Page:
In this issue:
- Fusarium Wilt in Cucurbits: Killing off plants at random
- Iron Chlorosis: Turning foliage yellow
- Abiotic Problems in Tomatoes: Why aren’t my tomatoes perfect?
Fusarium Wilt in Cucurbits
This disease has been reported widespread throughout Utah. Primarily in cantaloupe and occasionally in pumpkin, squash, and watermelon production. Fusarium wilt is caused by the ‘formae speciales’ of the Fusarium oxysporum fungus and is both soil and seed-borne. The infection occurs when the fungi infects the roots of the host plants. It overwinters as resting spores called chlamydospores. This pathogen is highly specific, each ‘forma speciales’ is specific to one crop.
Plants affected by fusarium wilt will display wilt, chlorosis, and red/purple discoloration amongst the leaves or stems. Plants will also experience distorted growth, necrosis, along with reduced seed production.
– Plant resistant varieties when they’re available.
– Be sure to source disease-free certified seed.
– Clean equipment and shoes from the attached soil.
– Plant on raised beds for better water drainage.
– There are no chemical controls for fusarium wilt.
Fusarium Wilt in Cantaloupe (California IPM)
Fusarium Disease of Cucurbits (Cornell/New York Extension)
Fusarium Wilt of Watermelon (North Carolina Extension)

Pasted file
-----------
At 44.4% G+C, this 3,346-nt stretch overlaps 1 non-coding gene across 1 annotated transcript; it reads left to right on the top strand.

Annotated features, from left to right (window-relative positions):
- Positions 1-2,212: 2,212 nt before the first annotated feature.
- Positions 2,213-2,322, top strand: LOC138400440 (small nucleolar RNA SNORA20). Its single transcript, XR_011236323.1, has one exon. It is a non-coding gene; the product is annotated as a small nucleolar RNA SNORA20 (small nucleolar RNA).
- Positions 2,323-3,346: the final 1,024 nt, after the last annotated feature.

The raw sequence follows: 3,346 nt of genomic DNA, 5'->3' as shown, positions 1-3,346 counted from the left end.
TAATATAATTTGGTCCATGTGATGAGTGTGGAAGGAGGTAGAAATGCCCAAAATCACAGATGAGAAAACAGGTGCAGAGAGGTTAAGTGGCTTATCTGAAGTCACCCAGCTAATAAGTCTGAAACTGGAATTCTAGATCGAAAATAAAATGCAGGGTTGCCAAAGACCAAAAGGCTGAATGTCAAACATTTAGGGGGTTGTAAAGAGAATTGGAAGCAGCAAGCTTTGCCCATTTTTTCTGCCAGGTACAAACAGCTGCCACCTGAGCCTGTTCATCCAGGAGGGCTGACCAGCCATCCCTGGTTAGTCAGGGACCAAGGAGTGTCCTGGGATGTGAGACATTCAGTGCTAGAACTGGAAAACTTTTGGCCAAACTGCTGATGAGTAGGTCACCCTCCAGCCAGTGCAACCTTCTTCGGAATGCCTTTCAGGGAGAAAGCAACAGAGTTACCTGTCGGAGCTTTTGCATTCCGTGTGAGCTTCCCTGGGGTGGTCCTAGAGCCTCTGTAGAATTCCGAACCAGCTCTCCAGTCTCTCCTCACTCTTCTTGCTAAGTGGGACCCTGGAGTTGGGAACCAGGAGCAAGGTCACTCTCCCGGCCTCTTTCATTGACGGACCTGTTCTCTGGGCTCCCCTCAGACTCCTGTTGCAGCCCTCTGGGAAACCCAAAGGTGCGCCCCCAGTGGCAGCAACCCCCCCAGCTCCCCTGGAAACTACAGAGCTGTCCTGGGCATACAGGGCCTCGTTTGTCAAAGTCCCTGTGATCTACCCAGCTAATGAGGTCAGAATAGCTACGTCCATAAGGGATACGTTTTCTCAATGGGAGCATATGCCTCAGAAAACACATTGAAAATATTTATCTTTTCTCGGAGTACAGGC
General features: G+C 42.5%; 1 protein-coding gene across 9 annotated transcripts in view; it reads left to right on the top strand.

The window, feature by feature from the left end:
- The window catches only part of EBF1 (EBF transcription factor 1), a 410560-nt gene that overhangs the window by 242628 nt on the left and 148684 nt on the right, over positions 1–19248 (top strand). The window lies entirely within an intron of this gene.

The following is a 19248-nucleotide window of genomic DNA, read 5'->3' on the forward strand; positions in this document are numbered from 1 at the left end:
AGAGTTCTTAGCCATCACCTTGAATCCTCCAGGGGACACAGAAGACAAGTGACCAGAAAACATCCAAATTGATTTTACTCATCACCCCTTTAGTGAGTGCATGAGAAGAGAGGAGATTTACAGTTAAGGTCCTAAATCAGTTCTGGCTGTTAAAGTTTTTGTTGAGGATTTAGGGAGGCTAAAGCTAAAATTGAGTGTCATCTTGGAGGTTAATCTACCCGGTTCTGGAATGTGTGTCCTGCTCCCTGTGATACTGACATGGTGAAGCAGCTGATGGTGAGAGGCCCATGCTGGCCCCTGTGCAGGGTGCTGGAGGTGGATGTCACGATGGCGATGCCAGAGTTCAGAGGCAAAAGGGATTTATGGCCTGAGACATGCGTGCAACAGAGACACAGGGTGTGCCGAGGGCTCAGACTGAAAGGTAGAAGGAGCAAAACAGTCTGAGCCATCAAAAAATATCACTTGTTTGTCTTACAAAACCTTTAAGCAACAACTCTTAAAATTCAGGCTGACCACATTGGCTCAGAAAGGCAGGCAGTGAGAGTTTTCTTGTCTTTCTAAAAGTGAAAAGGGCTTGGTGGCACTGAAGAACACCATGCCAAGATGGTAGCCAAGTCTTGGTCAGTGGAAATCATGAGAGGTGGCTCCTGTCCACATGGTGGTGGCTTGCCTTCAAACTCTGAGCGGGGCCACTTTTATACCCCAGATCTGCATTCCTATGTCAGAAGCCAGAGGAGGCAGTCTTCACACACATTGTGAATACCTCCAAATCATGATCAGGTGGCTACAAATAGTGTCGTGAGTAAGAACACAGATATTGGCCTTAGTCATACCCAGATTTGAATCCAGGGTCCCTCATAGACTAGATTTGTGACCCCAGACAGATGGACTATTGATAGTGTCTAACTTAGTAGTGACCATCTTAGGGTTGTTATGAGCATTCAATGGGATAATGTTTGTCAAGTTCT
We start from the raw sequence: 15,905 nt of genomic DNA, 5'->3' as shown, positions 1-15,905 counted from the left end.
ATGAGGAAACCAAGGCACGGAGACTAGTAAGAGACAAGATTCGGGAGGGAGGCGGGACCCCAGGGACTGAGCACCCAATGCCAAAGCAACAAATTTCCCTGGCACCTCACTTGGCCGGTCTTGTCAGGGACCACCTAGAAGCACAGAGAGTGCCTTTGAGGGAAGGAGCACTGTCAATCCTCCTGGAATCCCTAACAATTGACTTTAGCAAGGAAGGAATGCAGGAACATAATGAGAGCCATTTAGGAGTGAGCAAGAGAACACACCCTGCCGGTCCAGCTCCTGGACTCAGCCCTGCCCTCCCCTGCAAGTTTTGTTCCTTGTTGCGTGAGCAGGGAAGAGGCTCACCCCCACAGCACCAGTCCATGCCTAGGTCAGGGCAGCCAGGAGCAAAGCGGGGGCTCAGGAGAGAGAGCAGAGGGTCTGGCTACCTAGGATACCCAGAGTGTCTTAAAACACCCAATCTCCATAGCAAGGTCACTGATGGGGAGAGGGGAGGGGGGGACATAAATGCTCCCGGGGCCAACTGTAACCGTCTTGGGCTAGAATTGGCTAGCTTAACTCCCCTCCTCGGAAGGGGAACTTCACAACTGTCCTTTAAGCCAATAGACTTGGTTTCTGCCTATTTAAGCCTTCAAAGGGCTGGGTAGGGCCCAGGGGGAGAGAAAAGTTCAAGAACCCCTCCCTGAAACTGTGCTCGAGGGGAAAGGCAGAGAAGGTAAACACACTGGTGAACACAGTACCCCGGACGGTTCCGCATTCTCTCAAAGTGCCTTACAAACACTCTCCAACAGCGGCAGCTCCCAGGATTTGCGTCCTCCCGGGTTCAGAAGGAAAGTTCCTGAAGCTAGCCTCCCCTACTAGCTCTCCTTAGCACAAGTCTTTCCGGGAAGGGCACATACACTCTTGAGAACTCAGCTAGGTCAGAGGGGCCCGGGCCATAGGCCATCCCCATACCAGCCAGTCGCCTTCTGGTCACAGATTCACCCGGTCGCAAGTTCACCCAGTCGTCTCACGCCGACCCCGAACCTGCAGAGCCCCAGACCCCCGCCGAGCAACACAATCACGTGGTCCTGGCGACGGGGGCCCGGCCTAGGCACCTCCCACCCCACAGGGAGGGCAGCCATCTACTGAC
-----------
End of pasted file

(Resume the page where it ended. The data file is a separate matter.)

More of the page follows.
Iron chlorosis (an iron deficiency) can affect many desirable landscape and crop plants that grow in Utah. Iron deficient plants will display bright yellow foliage in between the veins of leaves. The yellow leaves indicate a lack of chlorophyll which can ultimately reduce plant growth and vigor. Vegetable plants experiencing iron chlorosis often produce smaller low-quality fruits. Iron unavailability occurs in soil that is alkaline (pH > 7.0) and may contain high levels of lime. (Conditions common in Utah).
Managing iron chlorosis is expensive and difficult. Therefore, the best method is to select cultivars that are tolerant of high soil pH.
Iron Chlorosis (Utah Pests IPM)
Managing Iron Chlorosis in Four Steps (Logan – Herald Journal News)
Control of Iron Chlorosis in Ornamental and Crop Plants (USU Fact Sheet)
Tomato Abiotic Problems
When out harvesting your tomatoes you may notice several physical damages These may be attributed to environmental stress conditions and NOT insects or diseases.
Tomato radial cracking is when the large cracks form from the stem scar. This occurs in both green and ripe tomatoes. Cracking can leave fruits susceptible to various pathogens or insect damage. This is best prevented by even and consistent watering.
Sunscald occurs when a tomato fruit is directly exposed to sunlight for a long period of time. This allows for white leathery patches to form and dry out the tomato skin. This is best managed by ensuring healthy foliage to shade your plants.
Blossom end rot is a condition where black/dark leathery spots develop at the bottom of the tomato fruit. This is caused by infrequent watering which prevents the movement of calcium molecules throughout the fruit. This is best prevented by even and consistent watering.
Zippering is caused when the flower anther sticks to the fruit during this development. This eventually creates a long thing longitudinal scar extending down along the fruit. Zippering is most likely to occur during the cool weather.
Tomatoes (USU Fact Sheet)
Tomato Zippering (Cornell/New York Extension)
Sunscald on Vegetables (Maryland Extension)